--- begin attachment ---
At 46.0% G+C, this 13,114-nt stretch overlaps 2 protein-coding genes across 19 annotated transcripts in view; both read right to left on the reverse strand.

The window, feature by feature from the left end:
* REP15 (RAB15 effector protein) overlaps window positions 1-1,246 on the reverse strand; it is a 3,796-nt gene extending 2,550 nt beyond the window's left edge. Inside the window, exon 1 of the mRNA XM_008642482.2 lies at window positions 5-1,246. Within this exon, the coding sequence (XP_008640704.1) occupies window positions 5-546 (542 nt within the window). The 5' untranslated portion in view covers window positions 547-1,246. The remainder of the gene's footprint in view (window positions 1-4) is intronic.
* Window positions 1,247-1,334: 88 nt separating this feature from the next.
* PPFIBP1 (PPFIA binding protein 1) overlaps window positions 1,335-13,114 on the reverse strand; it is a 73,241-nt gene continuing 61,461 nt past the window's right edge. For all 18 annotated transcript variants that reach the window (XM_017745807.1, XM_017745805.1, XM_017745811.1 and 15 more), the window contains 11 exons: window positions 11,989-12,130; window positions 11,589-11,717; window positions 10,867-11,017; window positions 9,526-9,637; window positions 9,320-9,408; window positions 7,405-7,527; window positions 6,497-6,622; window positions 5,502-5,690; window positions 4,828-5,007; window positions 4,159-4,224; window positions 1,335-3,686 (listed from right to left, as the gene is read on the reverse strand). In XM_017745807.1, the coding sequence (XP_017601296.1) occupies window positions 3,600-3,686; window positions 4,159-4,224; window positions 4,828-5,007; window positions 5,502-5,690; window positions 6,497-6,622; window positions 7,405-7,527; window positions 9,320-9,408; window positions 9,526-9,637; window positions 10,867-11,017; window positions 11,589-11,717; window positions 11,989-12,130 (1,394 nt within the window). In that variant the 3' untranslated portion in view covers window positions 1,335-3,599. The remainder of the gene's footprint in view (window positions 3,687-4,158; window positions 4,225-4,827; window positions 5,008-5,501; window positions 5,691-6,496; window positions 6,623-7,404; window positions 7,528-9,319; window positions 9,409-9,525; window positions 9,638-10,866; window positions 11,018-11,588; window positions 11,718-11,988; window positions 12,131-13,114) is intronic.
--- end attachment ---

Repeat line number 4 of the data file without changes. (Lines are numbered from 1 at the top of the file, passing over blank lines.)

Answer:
* Window positions 1,247-1,334: 88 nt separating this feature from the next.